My family and I went to church last weekend. We hadn’t been in over a year and decided to attend one we had never been to before. My 5-year-old daughter and I threw on our dresses, and my 7-year-old son and husband buttoned their dress shirts. We were looking quite dapper, and it felt good.

You see, my husband and I had put off attending church due to several excuses and reasons, but one of them was simply how we felt after going.

Every time we went, someone would stroll up to our family with a less than welcoming look and say, “We haven’t seen you in a while.”

It always felt like there was so much emphasis by the regular parishioners on why we hadn’t been attending and whether or not we’d return. For me, the purpose of attending church is to nourish my soul and grow closer to God. But that didn’t happen. Instead, I felt guilt and shame for my absence, piled on top of the pressure to return. Last week, however, something within me yearned to give it another go, and despite my nerves, I felt ready.

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As our family of four climbed out of our car in the parking lot, we saw a familiar family. The two parents and only daughter smiled and waved, making us feel welcome. As we entered the church, the little girl said almost bursting, “Can I take them upstairs to where the kids learn?”

Her father smiled and said, “Of course.”

She grabbed my kids’ hands, and together, the three of them dashed upstairs. That simple gesture by such a young girl made the biggest difference—not only to my children but to me, too.

My husband and I walked into the church where worship music played live on stage. In the pews were older gray-haired couples and worshippers of all different shapes and colors. Some of them swayed to the music with their hands waving in the air while others just stood humbly. No one swarmed us. And being new, that felt good. We could just settle in and be.

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After the service, a woman who used to work at my kids’ school approached me and gave me a hug. We small-talked about her new life in retirement and how the kids were doing. But that was it. She never overemphasized the fact this was the first time our family had been there.

She simply made us feel welcome by being friendly.

During the coffee hour, the youth leader approached me. “Your children did so well,” she said. “Your son raised his hand and answered questions while your daughter danced to the worship music.” She left it at that. She took the time to make us all feel welcome without all of the added pressure of “I hope to see them again soon.”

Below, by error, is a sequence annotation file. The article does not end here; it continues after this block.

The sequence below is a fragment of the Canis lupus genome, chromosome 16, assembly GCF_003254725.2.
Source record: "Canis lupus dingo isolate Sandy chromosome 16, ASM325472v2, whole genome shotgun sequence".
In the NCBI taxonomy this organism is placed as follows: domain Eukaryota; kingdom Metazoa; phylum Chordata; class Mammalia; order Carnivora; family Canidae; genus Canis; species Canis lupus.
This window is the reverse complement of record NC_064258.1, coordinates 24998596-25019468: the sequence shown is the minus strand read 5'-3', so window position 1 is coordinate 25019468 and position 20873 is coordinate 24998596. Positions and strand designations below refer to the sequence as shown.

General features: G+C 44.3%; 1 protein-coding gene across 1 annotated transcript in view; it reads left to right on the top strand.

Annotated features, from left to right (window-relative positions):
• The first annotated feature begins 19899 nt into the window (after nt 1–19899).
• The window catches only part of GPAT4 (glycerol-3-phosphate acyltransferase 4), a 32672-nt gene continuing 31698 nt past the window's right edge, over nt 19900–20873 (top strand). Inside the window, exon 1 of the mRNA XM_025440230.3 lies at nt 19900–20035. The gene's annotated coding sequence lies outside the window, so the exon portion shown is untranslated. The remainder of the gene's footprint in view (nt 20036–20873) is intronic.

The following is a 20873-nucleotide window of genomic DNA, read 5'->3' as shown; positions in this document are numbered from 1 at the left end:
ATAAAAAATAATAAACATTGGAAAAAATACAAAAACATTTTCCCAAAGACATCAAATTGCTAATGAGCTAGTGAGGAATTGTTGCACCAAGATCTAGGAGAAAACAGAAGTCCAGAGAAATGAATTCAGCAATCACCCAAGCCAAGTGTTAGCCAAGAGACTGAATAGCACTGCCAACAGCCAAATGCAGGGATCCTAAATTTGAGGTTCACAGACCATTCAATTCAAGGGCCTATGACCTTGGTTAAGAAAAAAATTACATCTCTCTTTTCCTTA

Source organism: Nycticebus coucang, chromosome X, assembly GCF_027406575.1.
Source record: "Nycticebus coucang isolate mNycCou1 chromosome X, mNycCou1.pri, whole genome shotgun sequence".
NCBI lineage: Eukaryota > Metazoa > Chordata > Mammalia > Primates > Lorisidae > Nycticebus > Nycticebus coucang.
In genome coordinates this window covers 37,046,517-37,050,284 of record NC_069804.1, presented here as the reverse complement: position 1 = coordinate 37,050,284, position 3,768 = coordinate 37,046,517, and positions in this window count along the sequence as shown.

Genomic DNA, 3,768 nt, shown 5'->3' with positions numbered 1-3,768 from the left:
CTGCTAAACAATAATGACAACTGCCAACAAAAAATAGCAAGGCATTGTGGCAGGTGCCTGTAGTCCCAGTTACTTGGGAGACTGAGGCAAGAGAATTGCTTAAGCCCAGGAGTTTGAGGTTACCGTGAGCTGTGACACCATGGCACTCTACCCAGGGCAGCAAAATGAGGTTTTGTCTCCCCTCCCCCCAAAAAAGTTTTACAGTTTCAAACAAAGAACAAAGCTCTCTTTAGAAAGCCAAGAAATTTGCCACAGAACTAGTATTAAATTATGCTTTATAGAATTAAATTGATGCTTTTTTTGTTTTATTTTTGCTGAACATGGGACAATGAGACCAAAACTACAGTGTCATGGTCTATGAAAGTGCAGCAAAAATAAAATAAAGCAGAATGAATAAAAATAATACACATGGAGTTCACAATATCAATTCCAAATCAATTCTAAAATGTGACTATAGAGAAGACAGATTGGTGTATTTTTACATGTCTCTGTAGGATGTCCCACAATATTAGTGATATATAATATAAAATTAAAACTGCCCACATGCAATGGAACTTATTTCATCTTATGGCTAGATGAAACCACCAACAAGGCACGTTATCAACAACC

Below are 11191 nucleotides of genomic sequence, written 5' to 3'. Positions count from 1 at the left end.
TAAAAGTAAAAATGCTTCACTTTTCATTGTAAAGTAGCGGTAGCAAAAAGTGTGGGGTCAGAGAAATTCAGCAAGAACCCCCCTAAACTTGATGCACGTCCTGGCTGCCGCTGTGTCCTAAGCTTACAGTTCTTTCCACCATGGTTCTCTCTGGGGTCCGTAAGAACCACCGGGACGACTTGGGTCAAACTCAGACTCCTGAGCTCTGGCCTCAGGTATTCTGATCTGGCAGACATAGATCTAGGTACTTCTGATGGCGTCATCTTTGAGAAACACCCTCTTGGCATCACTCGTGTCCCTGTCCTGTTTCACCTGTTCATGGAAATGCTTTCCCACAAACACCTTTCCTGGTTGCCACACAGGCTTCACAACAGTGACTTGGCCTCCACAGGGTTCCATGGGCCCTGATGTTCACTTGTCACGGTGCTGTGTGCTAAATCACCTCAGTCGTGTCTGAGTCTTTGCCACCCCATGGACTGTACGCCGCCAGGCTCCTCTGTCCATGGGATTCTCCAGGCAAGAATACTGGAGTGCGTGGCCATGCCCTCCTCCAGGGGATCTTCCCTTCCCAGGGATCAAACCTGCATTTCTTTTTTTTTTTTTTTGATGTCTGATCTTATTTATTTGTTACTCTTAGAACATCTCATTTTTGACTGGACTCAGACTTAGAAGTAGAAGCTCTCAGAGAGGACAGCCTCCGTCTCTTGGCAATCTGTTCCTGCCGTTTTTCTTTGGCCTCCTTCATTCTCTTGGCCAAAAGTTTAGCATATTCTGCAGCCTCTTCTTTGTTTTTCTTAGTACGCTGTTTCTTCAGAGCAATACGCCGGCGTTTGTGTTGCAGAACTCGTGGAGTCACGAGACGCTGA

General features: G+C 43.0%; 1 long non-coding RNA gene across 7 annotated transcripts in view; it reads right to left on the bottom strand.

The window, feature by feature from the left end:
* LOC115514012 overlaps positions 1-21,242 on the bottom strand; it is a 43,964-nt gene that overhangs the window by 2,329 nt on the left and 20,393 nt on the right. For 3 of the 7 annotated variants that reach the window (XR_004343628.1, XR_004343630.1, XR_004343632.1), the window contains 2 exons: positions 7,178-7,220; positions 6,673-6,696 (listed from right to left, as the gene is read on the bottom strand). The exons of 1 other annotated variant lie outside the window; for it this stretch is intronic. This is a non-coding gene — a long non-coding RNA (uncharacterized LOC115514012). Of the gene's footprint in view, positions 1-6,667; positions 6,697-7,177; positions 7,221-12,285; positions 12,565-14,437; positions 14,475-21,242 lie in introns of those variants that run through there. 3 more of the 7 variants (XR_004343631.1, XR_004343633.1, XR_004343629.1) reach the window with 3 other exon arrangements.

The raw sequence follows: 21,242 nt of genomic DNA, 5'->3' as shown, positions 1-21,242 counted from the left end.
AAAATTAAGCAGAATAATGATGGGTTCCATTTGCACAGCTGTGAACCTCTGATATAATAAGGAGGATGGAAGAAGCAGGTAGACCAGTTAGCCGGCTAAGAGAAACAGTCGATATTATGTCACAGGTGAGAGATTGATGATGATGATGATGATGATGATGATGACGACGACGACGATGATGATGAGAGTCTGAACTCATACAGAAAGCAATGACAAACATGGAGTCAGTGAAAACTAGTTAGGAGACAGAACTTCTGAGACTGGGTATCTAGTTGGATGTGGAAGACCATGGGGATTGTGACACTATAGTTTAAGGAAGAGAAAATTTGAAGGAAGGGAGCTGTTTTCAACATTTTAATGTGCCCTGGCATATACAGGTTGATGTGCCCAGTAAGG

Upon leaving, people waved and thanked us for coming. No frills. No pressure. No one questioned what church we went to prior or our past religious experiences. No one even uttered, “We hope to see you again next Sunday.” Instead, the parishioners took the stress off and simply made us feel welcome . . . for that day, that hour, and within those moments.

I’ll admit, one of the reasons I’ve dodged going to church is because of the guilt and shame I feel when I go. Oftentimes, I feel like the parishioners put so much emphasis on either my absence or into the future hopes of me going, that I just feel too judged. I have felt like both a number and an object. So, I stay home.

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But what I felt this past Sunday in this brand-new church was open arms.

They accepted me in the present moments. No one pressured me to come back—they were simply glad I was there. I never once felt swarmed like I have before.

If I could offer advice to any regular churchgoer it would be to mimic the little girl who excitedly grabbed my children’s hands. Let your love of God be what’s welcoming people into your church. Grab their hand into the church just like she did but don’t guilt them into coming back or shame them for their absence. Because all you really have to do is open your hand and smile—and they just might come back.

P.S. We love the encouragement in Embraced: 100 Devotions to Know God’s Love Right Where You Are. Don’t have time to sit and read? Listen to it here, on Audible.

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Angela Anagnost-Repke

Angela-Anagnost Repke is a writer dedicated to raising two empathetic children. She hopes that her graduate degrees in English and counseling help her do just that. Angela is known for her dreadful technology skills and her mean Grecian chicken. She has been published in Good Morning AmericaABC News, Scary Mommy, The Good Men Project, and more. Angela has personal and literary essays in Literary MamaThe HerStories Project, the anthology, “Red State Blues” by Belt Publishing, among others. She is currently at-work on the cross-generational memoir, Mothers Lie Follow Angela on Twitter, Facebook and Instagram